I went on an all-female mountain bike ride the other day. A group of 12 motivated women gathered at our local bike shop and prepared to slog up the hill to the trails. As we climbed, we chatted about each other’s skills and how long we’d been biking, etc. What stuck out to me was how modest every single one of my fellow riders was. Despite being incredible bikers (I saw how good they were), they were extremely humble.
The question I asked myself was why?
What I initially thought was simply a lack of confidence in these women, actually turned out to be their awareness of other people. These women, even though they’d been mountain biking for decades, wanted to identify with the newbies. They wanted to express that even though they were actually that good, they weren’t “that good”. It was an effort to inspire without being overwhelming.
They had been there. They knew what it was like to be intimidated and they wanted to show that if they could do it, we all could do it too.
And it worked. I felt totally included and inspired.
If you don’t happen to have a gaggle of biker babes encouraging you to make the drop, how do you build confidence to get out there and tackle the world?
How do you get out of your own way?
As a professional kiteboarder, I constantly feel like I have to prove myself. Even if I do really well at one competition or get a few truly awesome photos during a photoshoot, that doesn’t matter when it comes time for the next event or next photoshoot. I have to step up and perform again and again.
Training, mental techniques and building confidence all go into performing at a top level. Whether you’re a weekend warrior, have a new sport that you’ve been meaning to try or are a die-hard competitor, building confidence to “get out there” is necessary and one of the baselines that fuels an outdoor lifestyle.
As a competitor, I’ve discovered a few tricks along the way that can help you get out of your head and onto the top of that mountain.
Read on for my top tips for getting out of your own way!
Visualize Your Goal
Your brain is a powerful tool and if you visualize yourself succeeding you are much more likely to do so. Whenever I’m trying to learn a new trick, I spend a lot of time lying on the couch with my eyes closed, visualizing my body going through the motions.
Visualizing is a key factor in setting yourself up for success. Use it to eliminate any doubts in your mind and picture yourself accomplishing your goals. By making the vision stronger then anything that can set you back, you optimize your chances of succeeding. This doesn’t mean that you won’t have to work hard and practice, practice, practice but it is a powerful way to get yourself where you want to me.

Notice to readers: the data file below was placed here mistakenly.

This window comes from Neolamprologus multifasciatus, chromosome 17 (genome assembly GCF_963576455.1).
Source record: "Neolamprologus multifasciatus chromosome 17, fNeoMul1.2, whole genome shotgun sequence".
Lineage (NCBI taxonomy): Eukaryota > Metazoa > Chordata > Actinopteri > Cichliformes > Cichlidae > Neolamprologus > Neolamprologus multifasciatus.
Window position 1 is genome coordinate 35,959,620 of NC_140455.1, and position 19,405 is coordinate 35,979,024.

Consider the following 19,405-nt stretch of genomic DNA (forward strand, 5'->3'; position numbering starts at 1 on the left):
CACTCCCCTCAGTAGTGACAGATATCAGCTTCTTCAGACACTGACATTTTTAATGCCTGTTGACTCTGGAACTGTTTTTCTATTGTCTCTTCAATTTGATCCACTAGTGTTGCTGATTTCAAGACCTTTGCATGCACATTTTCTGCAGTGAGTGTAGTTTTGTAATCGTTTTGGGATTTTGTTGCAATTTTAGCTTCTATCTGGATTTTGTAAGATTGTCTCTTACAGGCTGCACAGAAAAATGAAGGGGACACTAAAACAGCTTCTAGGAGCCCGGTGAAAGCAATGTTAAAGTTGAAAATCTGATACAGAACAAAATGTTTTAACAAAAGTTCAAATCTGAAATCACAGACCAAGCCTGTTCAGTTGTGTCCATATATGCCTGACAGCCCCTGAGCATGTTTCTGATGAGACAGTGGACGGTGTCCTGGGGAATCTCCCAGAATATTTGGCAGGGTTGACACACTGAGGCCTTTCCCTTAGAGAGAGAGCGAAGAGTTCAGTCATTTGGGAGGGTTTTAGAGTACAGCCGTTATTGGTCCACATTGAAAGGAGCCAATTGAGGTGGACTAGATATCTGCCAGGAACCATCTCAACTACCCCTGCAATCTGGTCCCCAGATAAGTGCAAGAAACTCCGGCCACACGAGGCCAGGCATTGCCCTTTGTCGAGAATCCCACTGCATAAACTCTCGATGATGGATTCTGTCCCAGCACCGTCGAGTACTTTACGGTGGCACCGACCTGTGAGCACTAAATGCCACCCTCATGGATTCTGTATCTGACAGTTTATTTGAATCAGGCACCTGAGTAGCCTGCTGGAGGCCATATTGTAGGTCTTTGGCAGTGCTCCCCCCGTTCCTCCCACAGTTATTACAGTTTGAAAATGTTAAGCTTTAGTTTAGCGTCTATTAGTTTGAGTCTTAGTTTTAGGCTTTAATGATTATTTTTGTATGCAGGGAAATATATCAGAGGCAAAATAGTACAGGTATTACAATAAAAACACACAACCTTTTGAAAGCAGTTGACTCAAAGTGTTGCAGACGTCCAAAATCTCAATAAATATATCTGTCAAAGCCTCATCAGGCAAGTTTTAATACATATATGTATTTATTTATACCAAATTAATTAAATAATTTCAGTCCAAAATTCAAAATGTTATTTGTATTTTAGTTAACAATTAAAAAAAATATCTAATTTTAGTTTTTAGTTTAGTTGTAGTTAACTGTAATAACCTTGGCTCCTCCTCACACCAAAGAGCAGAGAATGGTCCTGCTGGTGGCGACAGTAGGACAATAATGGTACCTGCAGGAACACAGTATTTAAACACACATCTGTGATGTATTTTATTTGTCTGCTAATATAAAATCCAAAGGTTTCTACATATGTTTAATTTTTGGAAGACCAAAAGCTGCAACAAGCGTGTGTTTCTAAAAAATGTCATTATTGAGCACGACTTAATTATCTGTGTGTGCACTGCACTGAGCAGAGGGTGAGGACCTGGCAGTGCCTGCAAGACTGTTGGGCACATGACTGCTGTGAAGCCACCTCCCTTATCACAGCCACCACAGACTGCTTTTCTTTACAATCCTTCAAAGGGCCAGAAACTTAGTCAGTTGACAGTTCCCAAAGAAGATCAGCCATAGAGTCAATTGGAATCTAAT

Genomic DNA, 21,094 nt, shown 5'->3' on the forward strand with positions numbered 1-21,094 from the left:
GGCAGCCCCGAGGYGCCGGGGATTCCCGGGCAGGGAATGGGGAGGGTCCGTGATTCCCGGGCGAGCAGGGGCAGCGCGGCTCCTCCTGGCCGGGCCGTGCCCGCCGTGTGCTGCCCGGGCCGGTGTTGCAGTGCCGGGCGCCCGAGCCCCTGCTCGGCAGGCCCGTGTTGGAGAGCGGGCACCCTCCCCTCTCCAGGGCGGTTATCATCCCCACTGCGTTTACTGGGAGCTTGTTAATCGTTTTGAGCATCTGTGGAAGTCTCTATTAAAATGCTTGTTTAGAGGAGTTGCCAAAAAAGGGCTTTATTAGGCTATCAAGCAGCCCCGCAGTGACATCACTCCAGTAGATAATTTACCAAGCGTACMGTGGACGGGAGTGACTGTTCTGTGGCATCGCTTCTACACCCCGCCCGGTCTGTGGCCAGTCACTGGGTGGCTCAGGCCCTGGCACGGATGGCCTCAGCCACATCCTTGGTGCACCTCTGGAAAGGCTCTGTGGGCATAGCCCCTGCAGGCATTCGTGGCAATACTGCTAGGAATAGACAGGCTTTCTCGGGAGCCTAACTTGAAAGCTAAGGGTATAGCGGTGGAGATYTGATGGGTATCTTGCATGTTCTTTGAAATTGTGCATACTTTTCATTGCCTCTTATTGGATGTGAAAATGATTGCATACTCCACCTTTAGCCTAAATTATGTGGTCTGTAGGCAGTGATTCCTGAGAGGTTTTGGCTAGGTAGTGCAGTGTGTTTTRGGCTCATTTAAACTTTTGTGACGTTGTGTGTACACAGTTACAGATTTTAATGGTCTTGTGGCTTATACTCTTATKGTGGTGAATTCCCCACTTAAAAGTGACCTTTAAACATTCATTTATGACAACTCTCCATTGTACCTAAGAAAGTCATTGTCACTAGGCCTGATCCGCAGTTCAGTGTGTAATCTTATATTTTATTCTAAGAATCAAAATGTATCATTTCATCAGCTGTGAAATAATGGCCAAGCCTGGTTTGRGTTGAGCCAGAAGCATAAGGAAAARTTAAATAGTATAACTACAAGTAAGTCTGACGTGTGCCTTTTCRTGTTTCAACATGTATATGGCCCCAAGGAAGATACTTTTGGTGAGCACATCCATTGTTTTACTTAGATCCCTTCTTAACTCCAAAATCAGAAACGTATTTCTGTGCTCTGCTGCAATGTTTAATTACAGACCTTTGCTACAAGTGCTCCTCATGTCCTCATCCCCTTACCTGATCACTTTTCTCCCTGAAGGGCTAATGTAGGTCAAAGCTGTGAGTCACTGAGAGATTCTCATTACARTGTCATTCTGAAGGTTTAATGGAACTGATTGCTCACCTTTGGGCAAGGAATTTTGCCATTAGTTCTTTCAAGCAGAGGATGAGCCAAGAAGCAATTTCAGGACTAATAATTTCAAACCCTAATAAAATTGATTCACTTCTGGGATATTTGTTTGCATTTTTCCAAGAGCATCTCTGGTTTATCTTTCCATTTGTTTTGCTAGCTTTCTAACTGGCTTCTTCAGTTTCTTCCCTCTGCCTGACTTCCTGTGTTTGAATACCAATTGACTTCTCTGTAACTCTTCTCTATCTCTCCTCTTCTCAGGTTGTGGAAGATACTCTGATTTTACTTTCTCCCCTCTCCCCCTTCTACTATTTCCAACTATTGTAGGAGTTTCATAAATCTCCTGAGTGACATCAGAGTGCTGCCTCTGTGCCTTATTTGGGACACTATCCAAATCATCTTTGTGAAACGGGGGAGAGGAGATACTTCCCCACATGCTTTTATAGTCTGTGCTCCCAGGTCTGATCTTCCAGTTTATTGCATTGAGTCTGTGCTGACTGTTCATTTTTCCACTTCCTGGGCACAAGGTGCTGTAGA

See yourself standing at the top of the trail, envision yourself dropping into that wave, visualize success and you’ll be more apt to get there.
Find an Adventure Buddy
You don’t have to have a whole group of mountain bikers cheering you on, but it is super helpful if you can find someone who is at a similar skill level and also motivated to get outside. The best is if they are slightly better than you. That way you’re inspired to keep up with them and try new things but they’re not so good that you can’t even imagine doing what they're doing. (I’ve found this often happens with guys—you feel like you’ll never get anywhere near their skill level and therefore this super cool sport must not be for you).
Just Do It
Nike has it right with this one. The third step to success is to just get out there and try it. Whenever I’m kiting in a new location or attempting something outside of my comfort zone, my stomach is filled with butterflies and my head is filled with doubts. However as soon as I try it the first time, all of those thoughts are replaced with “Aw, that wasn’t so bad.” The hardest part is most often taking the first step and once that’s out of the way, you’ll begin to pick up speed.
Remember Why You’re Out There
Finally, the most important takeaway is remembering why you’re out there in the first place. It can feel scary to try. We all fear failure. But in order to excel at any activity, oftentimes you have to redefine what success means to you. Success doesn’t equate to the number of likes your Instagram photo got. It equates to how you feel. We do these sports and push ourselves because we want to feel a certain way. We want to arrive at the end of the day, bone-tired and sore, our eyes filled with wonder, our minds’ engaged in the present. It truly doesn’t matter how we did compared to others, but how we feel in our bodies.
Feelings of inadequacy will always be there if you’re comparing yourself to others. Keep your eyes on your own paper.
At the end of that mountain bike ride, all of the ladies filtered back down to the mountain bike shop and a round of beers was poured. Everyone had dirt on her faces and helmet hair. We had conquered that ride and come back full of stoke and confidence. Not once did I hear one of the seasoned women talk about herself. Instead the focus was on the newbies. It was all cheers, encouragement and “You did it!”
Women are pretty rad like that.